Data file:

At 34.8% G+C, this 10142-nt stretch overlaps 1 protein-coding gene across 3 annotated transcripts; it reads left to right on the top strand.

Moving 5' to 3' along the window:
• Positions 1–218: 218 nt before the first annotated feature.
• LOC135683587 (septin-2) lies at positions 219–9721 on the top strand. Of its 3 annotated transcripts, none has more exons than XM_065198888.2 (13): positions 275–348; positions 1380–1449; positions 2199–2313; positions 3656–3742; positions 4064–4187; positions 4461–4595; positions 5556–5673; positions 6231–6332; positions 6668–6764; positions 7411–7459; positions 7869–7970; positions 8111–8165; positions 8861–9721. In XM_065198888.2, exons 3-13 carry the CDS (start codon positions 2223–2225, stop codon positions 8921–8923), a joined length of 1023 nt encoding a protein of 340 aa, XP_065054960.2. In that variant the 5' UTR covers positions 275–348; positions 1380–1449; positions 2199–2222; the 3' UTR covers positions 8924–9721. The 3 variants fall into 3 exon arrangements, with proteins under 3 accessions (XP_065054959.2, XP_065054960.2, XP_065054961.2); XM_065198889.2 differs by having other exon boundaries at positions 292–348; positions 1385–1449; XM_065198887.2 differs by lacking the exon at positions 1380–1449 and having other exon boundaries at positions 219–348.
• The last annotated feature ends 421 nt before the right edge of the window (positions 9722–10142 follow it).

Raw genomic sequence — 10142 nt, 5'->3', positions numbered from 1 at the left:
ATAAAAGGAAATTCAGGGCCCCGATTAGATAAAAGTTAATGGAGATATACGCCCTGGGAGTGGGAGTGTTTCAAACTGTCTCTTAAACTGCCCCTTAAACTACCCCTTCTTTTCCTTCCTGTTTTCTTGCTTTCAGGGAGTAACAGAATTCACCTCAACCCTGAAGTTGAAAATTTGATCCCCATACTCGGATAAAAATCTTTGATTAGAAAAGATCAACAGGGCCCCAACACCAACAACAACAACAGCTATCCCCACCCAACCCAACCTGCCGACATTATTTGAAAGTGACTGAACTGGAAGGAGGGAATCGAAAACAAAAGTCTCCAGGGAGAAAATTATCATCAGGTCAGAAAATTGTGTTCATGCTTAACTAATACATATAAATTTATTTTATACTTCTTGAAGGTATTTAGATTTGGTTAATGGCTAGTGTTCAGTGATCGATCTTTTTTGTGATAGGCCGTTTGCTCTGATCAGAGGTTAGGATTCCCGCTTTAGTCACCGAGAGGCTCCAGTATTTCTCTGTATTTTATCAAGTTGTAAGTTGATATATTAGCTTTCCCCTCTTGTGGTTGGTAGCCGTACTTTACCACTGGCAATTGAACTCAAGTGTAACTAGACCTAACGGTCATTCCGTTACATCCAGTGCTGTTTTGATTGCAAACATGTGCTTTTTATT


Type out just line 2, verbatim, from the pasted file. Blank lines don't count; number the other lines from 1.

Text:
Moving 5' to 3' along the window: